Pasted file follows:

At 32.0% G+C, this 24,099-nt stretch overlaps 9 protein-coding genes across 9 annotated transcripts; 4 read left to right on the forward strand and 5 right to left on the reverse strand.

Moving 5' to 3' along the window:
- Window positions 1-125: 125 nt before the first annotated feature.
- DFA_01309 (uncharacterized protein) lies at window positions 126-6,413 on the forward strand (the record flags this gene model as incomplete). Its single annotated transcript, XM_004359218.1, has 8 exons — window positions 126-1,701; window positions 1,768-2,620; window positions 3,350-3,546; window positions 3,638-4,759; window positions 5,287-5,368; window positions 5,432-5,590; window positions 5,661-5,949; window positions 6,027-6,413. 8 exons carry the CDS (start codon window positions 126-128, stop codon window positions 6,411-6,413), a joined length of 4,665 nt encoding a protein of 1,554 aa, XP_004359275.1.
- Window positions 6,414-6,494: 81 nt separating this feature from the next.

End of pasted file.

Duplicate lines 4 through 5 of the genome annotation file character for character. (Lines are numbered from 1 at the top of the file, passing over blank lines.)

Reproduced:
- DFA_01309 (uncharacterized protein) lies at window positions 126-6,413 on the forward strand (the record flags this gene model as incomplete). Its single annotated transcript, XM_004359218.1, has 8 exons — window positions 126-1,701; window positions 1,768-2,620; window positions 3,350-3,546; window positions 3,638-4,759; window positions 5,287-5,368; window positions 5,432-5,590; window positions 5,661-5,949; window positions 6,027-6,413. 8 exons carry the CDS (start codon window positions 126-128, stop codon window positions 6,411-6,413), a joined length of 4,665 nt encoding a protein of 1,554 aa, XP_004359275.1.
- Window positions 6,414-6,494: 81 nt separating this feature from the next.